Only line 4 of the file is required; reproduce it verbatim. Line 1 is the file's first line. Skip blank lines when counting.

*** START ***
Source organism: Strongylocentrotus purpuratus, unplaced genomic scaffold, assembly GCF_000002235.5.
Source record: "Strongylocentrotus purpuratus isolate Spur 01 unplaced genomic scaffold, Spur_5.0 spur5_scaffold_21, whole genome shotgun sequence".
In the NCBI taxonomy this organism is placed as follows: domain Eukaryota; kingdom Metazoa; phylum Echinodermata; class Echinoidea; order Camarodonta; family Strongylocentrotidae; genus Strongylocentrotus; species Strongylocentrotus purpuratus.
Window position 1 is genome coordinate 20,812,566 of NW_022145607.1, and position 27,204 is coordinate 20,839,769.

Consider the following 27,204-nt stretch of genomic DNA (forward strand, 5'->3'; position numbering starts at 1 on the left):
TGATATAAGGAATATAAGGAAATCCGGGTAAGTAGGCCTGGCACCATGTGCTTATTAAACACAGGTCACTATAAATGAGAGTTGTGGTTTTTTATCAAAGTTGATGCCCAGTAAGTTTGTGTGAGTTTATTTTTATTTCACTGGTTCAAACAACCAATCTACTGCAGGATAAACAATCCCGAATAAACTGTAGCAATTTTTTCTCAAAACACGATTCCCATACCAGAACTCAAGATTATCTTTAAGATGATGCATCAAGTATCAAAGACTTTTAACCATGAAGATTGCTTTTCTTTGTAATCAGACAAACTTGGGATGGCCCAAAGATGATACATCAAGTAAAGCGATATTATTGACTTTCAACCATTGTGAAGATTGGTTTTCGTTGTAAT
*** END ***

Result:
Window position 1 is genome coordinate 20,812,566 of NW_022145607.1, and position 27,204 is coordinate 20,839,769.